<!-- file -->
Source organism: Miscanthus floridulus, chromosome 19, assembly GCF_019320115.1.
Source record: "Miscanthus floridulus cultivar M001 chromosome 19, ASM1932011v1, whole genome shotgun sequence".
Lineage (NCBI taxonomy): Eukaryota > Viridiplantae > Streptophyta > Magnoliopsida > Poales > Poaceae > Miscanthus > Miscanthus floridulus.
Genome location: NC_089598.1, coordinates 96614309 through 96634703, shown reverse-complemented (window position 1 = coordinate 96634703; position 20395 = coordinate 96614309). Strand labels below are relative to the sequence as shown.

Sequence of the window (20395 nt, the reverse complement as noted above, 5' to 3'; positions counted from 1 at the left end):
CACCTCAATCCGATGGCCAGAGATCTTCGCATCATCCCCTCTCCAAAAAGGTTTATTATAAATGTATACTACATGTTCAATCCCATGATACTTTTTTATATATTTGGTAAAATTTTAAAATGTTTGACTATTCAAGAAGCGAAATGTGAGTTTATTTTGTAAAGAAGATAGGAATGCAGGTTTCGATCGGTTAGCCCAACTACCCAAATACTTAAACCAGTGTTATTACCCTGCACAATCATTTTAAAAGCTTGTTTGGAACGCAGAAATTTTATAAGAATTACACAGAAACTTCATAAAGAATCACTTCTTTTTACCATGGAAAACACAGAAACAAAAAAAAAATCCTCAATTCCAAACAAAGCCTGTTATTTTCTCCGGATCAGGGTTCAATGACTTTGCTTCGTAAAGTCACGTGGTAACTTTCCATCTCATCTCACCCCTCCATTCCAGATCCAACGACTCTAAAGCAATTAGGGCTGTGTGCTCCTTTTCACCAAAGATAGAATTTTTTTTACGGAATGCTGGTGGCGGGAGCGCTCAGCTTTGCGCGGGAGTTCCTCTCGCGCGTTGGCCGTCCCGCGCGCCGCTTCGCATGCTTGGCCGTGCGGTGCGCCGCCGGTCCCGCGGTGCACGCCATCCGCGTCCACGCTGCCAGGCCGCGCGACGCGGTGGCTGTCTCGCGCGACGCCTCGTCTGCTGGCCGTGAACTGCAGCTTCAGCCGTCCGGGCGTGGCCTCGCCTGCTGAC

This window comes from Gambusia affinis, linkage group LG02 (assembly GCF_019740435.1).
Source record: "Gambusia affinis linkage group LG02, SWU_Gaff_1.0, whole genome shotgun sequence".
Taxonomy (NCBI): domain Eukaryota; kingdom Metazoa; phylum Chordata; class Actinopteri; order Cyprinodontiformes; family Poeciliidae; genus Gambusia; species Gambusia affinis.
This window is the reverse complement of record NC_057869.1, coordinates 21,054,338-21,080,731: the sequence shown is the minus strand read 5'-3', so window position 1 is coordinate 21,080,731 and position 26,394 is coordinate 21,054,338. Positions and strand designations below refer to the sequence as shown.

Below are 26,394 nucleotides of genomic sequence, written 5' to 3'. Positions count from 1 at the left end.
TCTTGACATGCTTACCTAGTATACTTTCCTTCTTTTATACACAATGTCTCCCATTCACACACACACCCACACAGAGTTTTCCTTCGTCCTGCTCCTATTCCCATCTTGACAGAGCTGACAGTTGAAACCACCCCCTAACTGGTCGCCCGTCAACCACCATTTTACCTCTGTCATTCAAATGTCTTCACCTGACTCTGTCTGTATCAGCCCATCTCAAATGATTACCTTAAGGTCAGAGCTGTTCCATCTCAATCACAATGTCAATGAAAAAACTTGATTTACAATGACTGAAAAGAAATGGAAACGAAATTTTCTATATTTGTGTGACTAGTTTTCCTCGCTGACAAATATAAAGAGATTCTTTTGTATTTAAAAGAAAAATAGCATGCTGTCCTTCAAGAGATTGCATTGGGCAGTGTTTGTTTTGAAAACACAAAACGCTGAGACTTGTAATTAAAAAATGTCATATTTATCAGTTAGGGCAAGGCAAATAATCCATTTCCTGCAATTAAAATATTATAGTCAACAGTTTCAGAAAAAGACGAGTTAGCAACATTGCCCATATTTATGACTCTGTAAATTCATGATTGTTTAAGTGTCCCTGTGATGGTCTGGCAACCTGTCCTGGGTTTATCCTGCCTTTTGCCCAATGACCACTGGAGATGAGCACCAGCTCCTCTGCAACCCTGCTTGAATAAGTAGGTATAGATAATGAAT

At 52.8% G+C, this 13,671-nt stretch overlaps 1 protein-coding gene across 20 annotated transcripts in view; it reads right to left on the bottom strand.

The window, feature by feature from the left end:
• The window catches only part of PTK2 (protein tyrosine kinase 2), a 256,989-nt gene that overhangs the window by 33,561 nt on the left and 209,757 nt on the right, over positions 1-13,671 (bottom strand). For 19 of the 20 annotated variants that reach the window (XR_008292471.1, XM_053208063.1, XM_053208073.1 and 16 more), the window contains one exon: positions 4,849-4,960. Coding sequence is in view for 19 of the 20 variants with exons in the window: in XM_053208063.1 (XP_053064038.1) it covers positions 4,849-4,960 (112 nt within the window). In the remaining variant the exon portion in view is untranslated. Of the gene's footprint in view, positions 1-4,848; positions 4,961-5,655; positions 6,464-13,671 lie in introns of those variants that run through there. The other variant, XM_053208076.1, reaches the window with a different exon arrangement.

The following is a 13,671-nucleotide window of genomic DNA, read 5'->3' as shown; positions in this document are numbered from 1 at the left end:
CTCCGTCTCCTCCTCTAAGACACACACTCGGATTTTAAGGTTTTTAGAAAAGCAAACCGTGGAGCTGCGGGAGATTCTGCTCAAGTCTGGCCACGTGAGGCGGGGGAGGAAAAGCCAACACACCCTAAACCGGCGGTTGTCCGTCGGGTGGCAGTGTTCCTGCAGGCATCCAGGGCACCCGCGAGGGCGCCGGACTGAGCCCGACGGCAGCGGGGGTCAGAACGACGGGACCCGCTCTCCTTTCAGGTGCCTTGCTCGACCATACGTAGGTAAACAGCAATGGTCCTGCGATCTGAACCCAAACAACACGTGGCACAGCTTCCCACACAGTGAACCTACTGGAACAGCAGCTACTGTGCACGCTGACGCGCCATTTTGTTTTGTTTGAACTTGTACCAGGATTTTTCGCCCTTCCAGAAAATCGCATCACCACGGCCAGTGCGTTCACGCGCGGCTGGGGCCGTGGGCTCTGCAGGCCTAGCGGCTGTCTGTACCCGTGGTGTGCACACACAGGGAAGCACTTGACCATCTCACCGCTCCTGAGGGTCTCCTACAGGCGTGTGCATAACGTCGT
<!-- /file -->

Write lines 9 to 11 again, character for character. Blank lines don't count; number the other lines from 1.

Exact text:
Taxonomy (NCBI): domain Eukaryota; kingdom Metazoa; phylum Chordata; class Actinopteri; order Cyprinodontiformes; family Poeciliidae; genus Gambusia; species Gambusia affinis.
This window is the reverse complement of record NC_057869.1, coordinates 21,054,338-21,080,731: the sequence shown is the minus strand read 5'-3', so window position 1 is coordinate 21,080,731 and position 26,394 is coordinate 21,054,338. Positions and strand designations below refer to the sequence as shown.

Below are 26,394 nucleotides of genomic sequence, written 5' to 3'. Positions count from 1 at the left end.